connection with the slate industry is the deplorable
waste of valuable material which necessarily results
from quarrying methods dependent principally upon
the use of explosives for the removal of rock from
its native bed, and it has been long recognised that
if mechanical methods could be successfully applied
to the extraction of the slate, that the present
percentages of waste, which at present range from
about go per cent. to as high as 97 per cent. even
in well conducted quarries, might be very
substantially reduced; but the great inefficiency
both as regards power and speed of operation by any
previously existing system rendered such processes
commercially impossible, except in a few isolated
cases were the exceptional purity of the rock
justified extraordinary and expensive means for its
The extension of the Kellow rockdrilling system
to channelling, has already given so much promise of
success, that it may confidently be expected that in
the near future a complete revolution in quarrying
methods will result, the use of explosives being
practically eliminated in favour of the cutting out
of the slate in shapely blocks, with a minimum of
waste. Needless to say, the use of
hydraulically-operated machines which produce no
dust, and the practical elimination of powder smoke
from the workings will also enormously improve the
hygienic conditions for the workmen.
The attainment of maximum efficiency which is the
principle that has governed the design of the power
system in use at the quarries and in rock drilling
machinery, extends also to the mills. Here are to be
found machines capable of a larger output than are
to be found elsewhere in the world. For example,
blocks of 8 inch to 12 inch thick are being sawn at
the rate of 3 feet and upwards per minute, without
injuriously affecting the material by heat and
detracting from its good splitting qualities.
By means of an improved type of planing machine,
a single operator can plane upwards of 10 tons per
day of slabs from the rough, the speed of the table
during the cutting stroke being from 40 feet to 70
feet per minute, and the speed of return from 200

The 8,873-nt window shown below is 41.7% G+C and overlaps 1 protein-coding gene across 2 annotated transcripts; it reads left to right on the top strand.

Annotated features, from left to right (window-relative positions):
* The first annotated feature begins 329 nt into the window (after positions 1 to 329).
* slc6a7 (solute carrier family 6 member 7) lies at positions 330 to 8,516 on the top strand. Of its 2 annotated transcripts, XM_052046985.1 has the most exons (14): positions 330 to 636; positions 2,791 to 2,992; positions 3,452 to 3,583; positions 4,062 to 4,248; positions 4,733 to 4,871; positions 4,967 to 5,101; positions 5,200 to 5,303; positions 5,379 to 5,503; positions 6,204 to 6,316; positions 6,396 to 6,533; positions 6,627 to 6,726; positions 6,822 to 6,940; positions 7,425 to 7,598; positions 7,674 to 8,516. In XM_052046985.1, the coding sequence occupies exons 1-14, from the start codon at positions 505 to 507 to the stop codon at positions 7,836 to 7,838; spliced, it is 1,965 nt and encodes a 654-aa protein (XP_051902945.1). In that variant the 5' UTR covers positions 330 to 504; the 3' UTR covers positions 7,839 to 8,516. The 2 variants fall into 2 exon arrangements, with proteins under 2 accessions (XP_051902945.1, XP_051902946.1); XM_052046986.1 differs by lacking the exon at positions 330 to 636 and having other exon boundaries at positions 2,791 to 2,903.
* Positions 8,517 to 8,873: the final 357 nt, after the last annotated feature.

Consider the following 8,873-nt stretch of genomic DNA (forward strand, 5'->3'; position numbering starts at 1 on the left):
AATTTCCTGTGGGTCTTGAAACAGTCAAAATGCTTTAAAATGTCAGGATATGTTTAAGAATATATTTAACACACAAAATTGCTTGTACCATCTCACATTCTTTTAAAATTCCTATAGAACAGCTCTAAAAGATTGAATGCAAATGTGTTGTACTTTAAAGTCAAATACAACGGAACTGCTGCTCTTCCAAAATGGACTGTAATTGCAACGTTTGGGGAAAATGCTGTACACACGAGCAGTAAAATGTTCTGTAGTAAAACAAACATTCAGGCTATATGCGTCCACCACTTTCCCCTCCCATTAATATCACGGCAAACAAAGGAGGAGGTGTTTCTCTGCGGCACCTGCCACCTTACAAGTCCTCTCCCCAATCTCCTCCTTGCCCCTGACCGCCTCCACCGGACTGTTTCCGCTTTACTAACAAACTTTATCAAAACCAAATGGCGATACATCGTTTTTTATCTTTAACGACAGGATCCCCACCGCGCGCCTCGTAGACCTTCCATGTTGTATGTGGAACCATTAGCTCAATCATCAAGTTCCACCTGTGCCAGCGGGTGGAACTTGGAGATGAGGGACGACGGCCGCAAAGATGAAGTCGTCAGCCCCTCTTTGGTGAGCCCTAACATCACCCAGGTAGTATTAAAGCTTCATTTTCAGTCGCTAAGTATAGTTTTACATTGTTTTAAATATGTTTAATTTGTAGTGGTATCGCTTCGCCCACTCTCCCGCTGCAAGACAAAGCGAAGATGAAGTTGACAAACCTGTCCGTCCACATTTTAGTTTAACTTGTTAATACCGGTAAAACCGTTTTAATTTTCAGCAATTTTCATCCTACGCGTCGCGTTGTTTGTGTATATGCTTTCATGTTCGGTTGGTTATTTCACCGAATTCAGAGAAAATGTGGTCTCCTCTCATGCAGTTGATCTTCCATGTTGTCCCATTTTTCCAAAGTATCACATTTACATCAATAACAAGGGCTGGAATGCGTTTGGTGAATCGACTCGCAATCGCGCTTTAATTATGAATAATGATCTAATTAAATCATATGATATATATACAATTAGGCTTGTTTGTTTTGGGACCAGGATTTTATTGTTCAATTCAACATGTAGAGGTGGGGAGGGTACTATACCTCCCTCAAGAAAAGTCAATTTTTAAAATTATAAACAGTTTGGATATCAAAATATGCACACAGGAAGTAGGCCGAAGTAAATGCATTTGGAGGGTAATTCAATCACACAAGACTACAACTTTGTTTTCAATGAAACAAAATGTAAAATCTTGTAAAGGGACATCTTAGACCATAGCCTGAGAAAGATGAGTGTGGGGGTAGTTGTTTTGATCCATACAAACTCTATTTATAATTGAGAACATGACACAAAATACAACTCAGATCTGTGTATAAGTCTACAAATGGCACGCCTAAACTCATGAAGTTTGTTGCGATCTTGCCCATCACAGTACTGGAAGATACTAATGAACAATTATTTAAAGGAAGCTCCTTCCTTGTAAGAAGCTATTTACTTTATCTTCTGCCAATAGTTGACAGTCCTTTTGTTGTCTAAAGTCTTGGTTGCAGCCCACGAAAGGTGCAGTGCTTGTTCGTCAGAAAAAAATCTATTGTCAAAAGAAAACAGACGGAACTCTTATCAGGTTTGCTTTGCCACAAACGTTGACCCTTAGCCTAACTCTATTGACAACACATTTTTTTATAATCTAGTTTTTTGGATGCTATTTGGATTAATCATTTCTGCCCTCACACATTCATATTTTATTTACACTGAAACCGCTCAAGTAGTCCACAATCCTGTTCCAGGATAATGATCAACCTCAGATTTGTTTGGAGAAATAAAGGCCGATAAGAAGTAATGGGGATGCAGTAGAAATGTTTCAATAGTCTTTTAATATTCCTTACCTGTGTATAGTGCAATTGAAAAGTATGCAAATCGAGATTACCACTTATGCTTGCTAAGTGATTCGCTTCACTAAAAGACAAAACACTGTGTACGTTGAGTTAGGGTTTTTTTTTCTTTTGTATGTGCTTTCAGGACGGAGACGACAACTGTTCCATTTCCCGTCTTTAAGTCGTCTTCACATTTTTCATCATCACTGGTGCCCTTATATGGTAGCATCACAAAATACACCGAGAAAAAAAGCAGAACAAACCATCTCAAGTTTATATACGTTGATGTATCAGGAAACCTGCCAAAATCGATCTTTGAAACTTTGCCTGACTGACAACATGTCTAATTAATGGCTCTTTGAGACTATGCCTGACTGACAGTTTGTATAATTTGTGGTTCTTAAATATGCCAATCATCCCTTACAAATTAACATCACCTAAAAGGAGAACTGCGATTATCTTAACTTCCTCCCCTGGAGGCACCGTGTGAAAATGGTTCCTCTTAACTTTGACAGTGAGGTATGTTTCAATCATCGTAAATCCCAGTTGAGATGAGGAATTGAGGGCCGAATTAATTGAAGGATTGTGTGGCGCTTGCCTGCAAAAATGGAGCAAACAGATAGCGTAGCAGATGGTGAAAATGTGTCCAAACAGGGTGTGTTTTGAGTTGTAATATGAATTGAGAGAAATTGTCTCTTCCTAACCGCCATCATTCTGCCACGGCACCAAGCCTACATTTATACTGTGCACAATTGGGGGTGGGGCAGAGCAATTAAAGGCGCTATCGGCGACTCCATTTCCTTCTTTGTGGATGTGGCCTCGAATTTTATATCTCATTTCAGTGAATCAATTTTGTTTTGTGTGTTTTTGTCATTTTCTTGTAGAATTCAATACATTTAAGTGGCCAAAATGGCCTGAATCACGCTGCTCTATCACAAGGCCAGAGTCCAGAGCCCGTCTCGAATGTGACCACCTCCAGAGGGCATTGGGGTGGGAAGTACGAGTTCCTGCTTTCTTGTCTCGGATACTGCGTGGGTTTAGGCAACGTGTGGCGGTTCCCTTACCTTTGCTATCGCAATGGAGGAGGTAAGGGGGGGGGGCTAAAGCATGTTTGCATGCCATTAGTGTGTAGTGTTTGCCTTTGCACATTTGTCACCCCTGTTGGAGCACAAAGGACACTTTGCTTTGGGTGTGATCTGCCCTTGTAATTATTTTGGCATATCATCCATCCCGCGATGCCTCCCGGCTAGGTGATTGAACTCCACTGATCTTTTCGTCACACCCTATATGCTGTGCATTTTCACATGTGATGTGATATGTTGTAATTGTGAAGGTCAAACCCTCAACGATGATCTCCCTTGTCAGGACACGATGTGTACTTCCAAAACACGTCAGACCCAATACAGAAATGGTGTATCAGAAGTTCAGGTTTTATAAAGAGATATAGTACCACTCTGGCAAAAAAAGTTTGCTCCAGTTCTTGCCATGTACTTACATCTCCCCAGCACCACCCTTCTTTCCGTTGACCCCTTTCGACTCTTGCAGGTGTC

feet to 350 feet per minute. Even at the high speeds of operation indicated,
cuts 2 feet wide by ½ inch deep are being taken.
This represents a rate of work from six to 2 ten
times the normal.
The principle which has governed the physical
development and mechanical equipment of the
quarries, has also been applied to the organisation
of the methods of work.
To those acquainted with slate quarrying methods,
the difficulty of organising the work so as to keep
both rockmen and slatemakers continuously employed
is well known. This has arisen chiefly from the
system usually in vogue whereby particular men in
the manufacturing department derived their blocks
exclusively from particular chambers, or bargains,
in the quarry, with the result that the uniformity
of supply could not be relied upon and time was
wasted in consequence.
At these quarries, however, the complete
separation of the rockmen's contracts from those of
the slatemakers was adopted upwards of 15 years ago,
with the result that the entire output of the quarry
in raw material is practically pooled for the
purpose of manufacture, thereby securing a more
uniform and continuous supply of blocks to the
slate-makers and eliminating the losses prevalent
under the alternative system.
There is little doubt that if the slate industry
of Wales is to hold its own against the competition
of foreign slate, the softness of which, while being
detrimental to its lasting qualities, has
contributed to the cheapness of its production, and
the fact that it has been made by workmen earning in
some cases 50 per cent. less wages and working 30
per cent. longer hours than prevails in Welsh
quarries, it must be by means of scientific methods,
and the use of every appliance that will conduce to
efficiency and economy of working.
The foregoing description of the Park and Croesor
Quarries is a proof that at least one Slate Quarry
Company has not only realised the truth of this, but
has followed it by definite action.
Critics of our slate industry have reproached
proprietors with lack of enterprise and a
disposition to cling to antiquated methods of
production. They have asserted that this spirit of
conservatism has been largely responsible for the
inroads made on our home markets by the foreigner
inasmuch as it has retarded the rate of output.
Though there may be a substratum of truth in this
charge, generally speaking, this article proves that
it cannot be universally applied. The Park and
Croesor Quarries, to go no further, employ the most
up-to-date methods and they do not stand alone in
this respect. Foreign competition brings in in its
train a great many evils but it has the advantage,
at any rate, of acting as a spur on the home
producer and forcing him to keep abreast of the
times, if not a little ahead of them.
Reprint from "The Slate Trade Gazette",